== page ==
Rationality, uncertainty aversion and equilibrium concepts in normal and extensive form games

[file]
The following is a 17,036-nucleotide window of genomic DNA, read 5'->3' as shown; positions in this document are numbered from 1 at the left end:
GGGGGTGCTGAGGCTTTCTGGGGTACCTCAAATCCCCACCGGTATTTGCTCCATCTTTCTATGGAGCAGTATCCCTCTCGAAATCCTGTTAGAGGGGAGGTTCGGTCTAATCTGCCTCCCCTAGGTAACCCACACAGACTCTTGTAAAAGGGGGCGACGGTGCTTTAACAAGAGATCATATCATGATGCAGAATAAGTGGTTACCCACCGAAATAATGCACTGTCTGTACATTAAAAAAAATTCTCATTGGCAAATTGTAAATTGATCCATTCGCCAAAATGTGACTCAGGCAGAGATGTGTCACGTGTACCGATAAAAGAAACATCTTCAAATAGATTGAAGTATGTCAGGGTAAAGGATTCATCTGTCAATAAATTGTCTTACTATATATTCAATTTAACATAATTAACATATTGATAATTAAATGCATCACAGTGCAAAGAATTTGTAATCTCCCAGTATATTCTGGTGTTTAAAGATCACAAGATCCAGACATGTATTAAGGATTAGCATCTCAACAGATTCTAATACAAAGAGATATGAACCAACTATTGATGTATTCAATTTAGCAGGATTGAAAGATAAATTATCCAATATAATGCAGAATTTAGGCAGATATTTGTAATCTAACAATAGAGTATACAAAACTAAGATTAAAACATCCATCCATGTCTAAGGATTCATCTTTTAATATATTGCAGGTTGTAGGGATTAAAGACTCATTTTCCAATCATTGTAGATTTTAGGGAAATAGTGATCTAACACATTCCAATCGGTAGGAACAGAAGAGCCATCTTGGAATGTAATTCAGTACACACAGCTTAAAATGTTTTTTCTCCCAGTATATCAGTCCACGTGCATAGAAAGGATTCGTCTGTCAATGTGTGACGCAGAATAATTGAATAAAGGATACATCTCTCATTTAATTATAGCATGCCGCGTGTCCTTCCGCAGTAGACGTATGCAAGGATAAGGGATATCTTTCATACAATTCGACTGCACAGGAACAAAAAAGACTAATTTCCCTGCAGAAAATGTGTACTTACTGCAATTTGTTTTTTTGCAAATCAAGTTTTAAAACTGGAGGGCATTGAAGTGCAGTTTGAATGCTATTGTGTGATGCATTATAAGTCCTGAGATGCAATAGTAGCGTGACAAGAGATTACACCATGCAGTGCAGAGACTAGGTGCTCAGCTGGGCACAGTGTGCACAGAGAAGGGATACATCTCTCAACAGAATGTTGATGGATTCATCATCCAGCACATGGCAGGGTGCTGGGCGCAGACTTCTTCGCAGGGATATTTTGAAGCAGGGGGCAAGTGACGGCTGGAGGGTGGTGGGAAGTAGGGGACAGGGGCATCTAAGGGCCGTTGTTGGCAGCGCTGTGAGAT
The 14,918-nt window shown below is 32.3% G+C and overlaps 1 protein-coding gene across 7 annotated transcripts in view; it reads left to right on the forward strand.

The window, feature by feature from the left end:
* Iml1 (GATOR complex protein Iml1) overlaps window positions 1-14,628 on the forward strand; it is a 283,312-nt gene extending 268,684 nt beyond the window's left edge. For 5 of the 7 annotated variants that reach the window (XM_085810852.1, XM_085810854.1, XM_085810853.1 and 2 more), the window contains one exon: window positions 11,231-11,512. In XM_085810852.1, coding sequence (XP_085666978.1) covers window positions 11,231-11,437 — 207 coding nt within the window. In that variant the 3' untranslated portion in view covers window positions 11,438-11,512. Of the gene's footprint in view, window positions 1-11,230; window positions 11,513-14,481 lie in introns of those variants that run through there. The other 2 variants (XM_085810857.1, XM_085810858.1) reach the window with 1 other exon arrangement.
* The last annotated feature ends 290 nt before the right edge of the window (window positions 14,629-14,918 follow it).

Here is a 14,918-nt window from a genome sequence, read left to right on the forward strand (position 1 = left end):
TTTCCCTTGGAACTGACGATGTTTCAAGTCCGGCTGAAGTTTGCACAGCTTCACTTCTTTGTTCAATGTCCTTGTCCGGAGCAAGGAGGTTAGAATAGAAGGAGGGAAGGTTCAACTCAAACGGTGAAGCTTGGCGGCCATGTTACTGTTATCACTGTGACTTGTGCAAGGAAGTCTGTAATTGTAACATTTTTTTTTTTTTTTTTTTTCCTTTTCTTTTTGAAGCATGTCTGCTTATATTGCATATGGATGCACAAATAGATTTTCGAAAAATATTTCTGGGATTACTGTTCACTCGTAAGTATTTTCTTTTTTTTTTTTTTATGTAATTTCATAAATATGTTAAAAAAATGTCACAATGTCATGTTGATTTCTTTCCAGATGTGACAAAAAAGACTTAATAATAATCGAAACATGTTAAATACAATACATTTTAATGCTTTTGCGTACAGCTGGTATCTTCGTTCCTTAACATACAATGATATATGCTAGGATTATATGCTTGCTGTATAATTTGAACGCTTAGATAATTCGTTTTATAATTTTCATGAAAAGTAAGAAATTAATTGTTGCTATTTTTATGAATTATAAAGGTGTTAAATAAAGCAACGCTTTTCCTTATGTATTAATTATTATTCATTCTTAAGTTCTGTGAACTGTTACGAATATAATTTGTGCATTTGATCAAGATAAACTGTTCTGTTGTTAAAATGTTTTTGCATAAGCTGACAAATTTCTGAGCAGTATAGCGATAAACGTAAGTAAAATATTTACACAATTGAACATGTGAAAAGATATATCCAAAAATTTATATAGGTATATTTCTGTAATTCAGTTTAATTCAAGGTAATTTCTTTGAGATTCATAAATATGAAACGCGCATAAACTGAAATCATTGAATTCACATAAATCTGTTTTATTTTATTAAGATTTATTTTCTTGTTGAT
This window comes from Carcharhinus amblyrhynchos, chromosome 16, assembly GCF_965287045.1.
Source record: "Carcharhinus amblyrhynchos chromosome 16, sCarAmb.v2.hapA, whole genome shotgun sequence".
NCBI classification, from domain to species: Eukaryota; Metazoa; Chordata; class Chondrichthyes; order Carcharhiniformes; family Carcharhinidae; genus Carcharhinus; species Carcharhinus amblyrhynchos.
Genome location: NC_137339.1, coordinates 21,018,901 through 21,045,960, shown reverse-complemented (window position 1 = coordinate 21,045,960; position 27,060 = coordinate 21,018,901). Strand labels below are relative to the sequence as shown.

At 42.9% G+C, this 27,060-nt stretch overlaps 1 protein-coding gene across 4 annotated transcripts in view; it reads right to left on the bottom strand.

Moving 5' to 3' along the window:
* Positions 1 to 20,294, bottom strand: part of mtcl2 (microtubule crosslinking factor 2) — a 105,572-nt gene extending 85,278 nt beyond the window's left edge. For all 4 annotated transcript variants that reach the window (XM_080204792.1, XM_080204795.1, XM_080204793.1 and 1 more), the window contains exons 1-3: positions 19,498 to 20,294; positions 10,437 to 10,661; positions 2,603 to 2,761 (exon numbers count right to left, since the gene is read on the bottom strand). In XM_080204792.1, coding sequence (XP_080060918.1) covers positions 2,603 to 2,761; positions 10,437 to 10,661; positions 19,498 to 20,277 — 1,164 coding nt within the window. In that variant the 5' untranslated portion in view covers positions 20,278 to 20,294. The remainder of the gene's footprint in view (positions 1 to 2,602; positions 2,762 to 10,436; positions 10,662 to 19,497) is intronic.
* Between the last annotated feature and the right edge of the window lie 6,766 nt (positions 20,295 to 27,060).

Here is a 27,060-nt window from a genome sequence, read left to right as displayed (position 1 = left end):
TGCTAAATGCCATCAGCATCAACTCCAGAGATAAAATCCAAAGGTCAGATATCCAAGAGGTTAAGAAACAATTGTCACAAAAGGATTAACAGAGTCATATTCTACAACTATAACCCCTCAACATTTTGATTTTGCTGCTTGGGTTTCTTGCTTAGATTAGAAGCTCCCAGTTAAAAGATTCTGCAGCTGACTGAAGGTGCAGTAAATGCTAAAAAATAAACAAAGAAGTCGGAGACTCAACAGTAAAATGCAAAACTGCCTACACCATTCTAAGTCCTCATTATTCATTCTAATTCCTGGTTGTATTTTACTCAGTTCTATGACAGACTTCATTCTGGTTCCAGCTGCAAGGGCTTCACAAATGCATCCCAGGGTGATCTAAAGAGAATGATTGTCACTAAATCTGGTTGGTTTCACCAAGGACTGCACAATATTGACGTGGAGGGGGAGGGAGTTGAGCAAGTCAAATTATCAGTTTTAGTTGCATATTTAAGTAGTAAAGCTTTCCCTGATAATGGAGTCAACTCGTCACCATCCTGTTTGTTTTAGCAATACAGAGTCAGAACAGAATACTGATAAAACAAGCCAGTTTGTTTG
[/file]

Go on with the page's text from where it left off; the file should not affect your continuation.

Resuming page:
This thesis contributes to a re-examination and extension of the equilibrium concept in normal and extensive form games. The equilibrium concept is a solution concept for games that is consistent with individual rationality and various assumptions about players' knowledge about the nature of their strategic interaction. The thesis argues that further consistency conditions can be imposed on a rational solution concept. By its very nature, a rational solution concept implicitly defines which strategies are non-rational. A rational player's beliefs about play by non-rational opponents should be consistent with this implicit definition of non-rational play. The thesis shows that equilibrium concepts that satisfy additional consistency requirements can be formulated in Choquet-expected utility theory, i.e. non-expected utility theory with non-additive or set-valued beliefs, together with an empirical assumption about players' attitude toward uncertainty. Chapter 1 introduces the background of this thesis. We present the conceptual problems in the foundations of game theory that motivate our approach. We then survey the decision-theoretic foundations of Choquet-expected utility theory and game-theoretic applications of Choquet-expected utility theory that are related to the present approach. Chapter 2 formulates this equilibrium concept for normal form games. This concept, called Choquet-Nash Equilibrium, is shown to be a generalization of Nash Equilibrium in normal form games. We establish an existence result for finite games, derive various properties of equilibria and establish robustness results for Nash equilibria. Chapter 3 extends the analysis to extensive games. We present the equivalent of subgame-perfect equilibrium, called perfect Choquet Equilibrium, for extensive games. Our main finding here is that perfect Choquet equilibrium does not generalize, but is qualitatively different from subgame-perfect equilibrium. Finally, in chapter 4 we examine the centipede game. It is shown that the plausible assumption of bounded uncertainty aversion leads to an 'interior' equilibrium of the centipede game.